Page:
So, what’re you gonna do, blow this place up?” an elderly man asked me as we were touring an open-air church. “Why would I do something like that, that’s crazy,” I told him. “Isn’t that what you guys do?” he asked.

The man thoughtfully let me know he was “just kidding” and that he knew there were “normal ones like you, like Muhammad Ali.” (He’d met Muhammad Ali, and confirmed “we” weren’t all going to blow things up.)

At age 15 that experience finally opened my eyes. It got me thinking about how the media powerfully affect the paradigms through which people perceive things. Who were the “you guys” and “normal ones” he referred to? Who helped him develop such definitions? It definitely had something to do with the way he gathered information about people who blow places up.

What shook me more than anything was that this man could so casually joke with a stranger in such a way. It seemed as though he thought I was used to dealing with such comments, or that I should expect them. After all, aren’t I part of a backward tradition, on unfamiliar turf, yet to be enlightened?

Not quite. Being American-born, bred and fed, while also dealing with myriad misconceptions, has led me on a special quest. We love to categorize and classify ourselves, because we think it helps us better understand our context. So I thought of the different ways the American phenomenon has been described.

First, there was the “melting pot.” A filmstrip in the third grade called “Community” introduced this phrase to my jargon. It told us America was a wonderful place, because of such great diversity and how everyone was so happy living together.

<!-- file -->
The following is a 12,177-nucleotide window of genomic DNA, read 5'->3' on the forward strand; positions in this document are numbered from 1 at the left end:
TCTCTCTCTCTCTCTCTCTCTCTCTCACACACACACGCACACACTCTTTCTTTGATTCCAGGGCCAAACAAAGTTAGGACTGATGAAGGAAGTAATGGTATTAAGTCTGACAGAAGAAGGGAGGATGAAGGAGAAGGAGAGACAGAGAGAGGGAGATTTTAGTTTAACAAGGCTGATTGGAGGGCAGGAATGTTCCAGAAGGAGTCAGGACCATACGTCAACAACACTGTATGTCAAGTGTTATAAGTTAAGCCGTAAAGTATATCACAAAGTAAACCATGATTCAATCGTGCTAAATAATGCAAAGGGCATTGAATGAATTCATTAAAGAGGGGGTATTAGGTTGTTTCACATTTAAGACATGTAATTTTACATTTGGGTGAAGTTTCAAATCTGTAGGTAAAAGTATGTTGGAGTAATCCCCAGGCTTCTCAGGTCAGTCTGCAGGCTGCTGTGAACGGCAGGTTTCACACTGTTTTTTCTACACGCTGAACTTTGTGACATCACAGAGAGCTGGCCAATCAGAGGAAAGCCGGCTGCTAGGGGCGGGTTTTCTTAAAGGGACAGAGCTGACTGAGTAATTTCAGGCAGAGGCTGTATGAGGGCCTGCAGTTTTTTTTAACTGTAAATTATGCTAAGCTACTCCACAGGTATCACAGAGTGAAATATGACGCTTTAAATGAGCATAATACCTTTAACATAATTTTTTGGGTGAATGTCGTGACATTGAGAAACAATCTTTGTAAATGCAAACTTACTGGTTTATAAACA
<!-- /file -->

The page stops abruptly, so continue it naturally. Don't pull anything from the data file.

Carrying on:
Then more recently, I ran into the “salad bowl.” We’re all different, and instead of melting together, we retain our identities amidst our trials in a Salad Shooter. Our society still has great diversity and everyone is still happy living together, but we’re more cut up.

I sort of boiled down these concepts into two terms – assimilation and pluralism. It is almost as if the salad bowl came about so people would not feel they had to live up to total assimilation. But, I was not satisfied with either concept. There was still something missing. My quest to redefine America continued. I headed to my cupboard.

While evaluating my collection of tin cans (note: college kids don’t have great selection), Campbell’s granted me an epiphany: the notorious A, B and C, better known as Alphabet Soup. That’s what we are. Forget about a melting pot. Forget about the chopped vegetables. We are distinct letters making up a versatile alphabet, which come together to form strong and powerful unions (words).

I felt much better. In being distinct letters, we are able to maintain our unique shapes and sounds without having to sell out our values, and still unite for common causes. Even while we may have conflicts, we are floating in the same broth and must learn to coexist.

This is how I have learned to deal with others’ ignorance and inquisitiveness. My faith may be negatively portrayed at times, but it has been the definitive force in my way of life as I carve out an American identity.

So, while everyone is updating their cultural literacy and adding “alphabet soup” as the new catchphrase, maybe we can be more cognizant of how we label others. And just in case anyone was wondering, I won’t be blowing any places up – I’ll be studying for exams.

Nafeesa Syeed is a sophomore in the College.

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